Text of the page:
Mouse Translational Studies
Experimental animal studies are an important tool for biomedical research, chemical safety evaluation, and risk assessment. Recent scientific advances, however, provide new opportunities to enhance the use of whole-animal testing. Gene-editing technologies, for example, have led to the creation of transgenic rodents that can be used to investigate specific questions, such as those related to susceptibility or GxE interactions.
Estimation of inter-individual variability is necessary to determine the human health hazard posed by environmental chemcials. Several genetically-diverse experimental model systems are available to address this challenge. Though not high-throughput, the mouse is an in vivo model fo which genetic resources and genetic maps across dozens of strains are available. Mouse populations, such as the Collaborative Cross, provide an excellent testing system for evaluation of complexities in toxicokinetics and toxicodynamics.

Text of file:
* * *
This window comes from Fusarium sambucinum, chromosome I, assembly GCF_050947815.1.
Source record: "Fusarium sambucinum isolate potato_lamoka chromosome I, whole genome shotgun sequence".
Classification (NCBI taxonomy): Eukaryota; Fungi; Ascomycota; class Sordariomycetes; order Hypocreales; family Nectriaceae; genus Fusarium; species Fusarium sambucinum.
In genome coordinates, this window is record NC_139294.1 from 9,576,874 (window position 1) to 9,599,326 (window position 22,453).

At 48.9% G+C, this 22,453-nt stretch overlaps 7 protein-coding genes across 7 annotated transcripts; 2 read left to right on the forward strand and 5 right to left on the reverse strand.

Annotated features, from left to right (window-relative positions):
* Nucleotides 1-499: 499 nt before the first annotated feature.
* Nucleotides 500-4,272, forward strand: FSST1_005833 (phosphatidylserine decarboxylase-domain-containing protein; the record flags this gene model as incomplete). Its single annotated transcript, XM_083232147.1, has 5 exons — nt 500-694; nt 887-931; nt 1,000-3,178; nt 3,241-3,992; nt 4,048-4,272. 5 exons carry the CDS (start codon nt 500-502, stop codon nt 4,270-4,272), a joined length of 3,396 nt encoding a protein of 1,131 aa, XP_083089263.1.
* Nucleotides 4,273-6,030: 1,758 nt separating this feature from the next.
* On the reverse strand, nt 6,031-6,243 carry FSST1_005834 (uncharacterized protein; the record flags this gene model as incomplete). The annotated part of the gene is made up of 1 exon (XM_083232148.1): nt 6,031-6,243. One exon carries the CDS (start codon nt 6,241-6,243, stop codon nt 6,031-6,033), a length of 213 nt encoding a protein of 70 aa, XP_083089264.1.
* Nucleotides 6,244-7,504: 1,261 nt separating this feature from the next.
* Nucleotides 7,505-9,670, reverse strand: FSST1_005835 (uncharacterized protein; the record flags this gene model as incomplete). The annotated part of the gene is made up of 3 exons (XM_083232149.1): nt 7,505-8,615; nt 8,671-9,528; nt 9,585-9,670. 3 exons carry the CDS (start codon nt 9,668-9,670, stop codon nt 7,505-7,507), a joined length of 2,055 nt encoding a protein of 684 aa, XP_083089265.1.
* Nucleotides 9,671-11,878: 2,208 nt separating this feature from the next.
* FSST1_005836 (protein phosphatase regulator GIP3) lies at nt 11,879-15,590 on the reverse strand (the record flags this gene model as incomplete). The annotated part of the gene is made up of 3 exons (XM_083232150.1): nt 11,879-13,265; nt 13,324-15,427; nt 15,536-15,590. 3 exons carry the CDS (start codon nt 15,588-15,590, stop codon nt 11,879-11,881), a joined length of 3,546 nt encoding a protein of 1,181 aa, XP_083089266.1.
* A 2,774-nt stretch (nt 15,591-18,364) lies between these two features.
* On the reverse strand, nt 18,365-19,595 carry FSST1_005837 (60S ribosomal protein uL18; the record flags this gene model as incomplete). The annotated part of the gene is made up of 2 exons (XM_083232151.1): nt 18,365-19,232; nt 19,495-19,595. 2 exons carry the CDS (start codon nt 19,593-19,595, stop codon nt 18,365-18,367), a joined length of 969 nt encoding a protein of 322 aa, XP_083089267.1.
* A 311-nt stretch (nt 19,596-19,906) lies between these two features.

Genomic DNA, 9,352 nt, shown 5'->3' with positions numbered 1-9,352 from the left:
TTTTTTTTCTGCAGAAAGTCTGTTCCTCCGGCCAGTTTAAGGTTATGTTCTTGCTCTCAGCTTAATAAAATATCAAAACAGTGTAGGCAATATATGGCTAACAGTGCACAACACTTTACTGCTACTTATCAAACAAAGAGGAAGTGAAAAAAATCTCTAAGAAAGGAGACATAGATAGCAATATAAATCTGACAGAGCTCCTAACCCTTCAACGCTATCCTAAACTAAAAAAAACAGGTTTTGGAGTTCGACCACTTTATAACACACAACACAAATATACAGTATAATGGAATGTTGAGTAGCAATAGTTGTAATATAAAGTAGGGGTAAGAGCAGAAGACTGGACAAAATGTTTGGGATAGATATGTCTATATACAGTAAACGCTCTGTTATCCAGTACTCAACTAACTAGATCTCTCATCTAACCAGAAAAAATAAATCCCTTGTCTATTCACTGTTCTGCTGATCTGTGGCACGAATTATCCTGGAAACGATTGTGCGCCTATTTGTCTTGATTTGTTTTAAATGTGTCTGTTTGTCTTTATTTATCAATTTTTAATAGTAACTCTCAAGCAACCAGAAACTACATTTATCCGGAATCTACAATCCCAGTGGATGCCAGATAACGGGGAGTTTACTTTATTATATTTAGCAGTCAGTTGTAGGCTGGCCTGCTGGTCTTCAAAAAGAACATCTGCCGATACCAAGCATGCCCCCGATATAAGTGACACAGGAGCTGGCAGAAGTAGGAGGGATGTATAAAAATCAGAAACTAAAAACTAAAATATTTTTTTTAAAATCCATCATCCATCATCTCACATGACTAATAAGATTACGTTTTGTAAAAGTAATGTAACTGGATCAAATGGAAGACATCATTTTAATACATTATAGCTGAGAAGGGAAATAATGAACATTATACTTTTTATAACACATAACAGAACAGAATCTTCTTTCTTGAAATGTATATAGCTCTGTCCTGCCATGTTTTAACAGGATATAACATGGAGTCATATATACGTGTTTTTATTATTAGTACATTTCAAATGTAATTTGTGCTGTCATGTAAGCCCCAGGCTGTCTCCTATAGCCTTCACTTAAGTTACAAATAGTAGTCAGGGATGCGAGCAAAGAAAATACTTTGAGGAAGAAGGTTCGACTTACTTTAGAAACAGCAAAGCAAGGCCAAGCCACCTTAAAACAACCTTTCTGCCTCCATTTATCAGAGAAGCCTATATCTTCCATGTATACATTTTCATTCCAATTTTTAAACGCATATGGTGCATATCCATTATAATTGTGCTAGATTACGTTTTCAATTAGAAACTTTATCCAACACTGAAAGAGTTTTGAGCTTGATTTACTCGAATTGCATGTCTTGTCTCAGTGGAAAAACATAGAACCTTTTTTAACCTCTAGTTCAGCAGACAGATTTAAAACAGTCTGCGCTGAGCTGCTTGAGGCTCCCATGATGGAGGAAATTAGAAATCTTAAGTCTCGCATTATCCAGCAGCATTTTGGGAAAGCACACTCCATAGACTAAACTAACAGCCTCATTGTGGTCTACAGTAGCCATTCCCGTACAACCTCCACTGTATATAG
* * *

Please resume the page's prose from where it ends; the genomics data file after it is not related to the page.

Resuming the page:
Our group has demonstrated convincingly that genetic diversity in the mouse can be used to identify sensitive populations, leading us to propose a "mouse model of the human population." The Collaborative Cross and other population-wide mouse resources will be utilized by TiCER and will serve as an important in vivo validation strategy for studies in humans and in vitro.
Check out these examples of how the mouse translation studies area of the IHFSC has been used by TiCER scientists below.
First example is a bedside-to-bench-to-population translation study of acetaminophen (APAP)-induced liver injury (Figure 4B). In that study, Drs. Rusyn, Threadgill, and collaborators modelled inter-individual variability in APAP-induced liver injury observed in a human clinical cohort in a population of ~40 inbred mouse strains, mapped the susceptibility loci, validated several of the candidates in the human cohort, and then demonstrated that inflammation, not metabolism of APAP to a reactive thiol, is the most important mechanism for the variability in adverse outcomes in humans.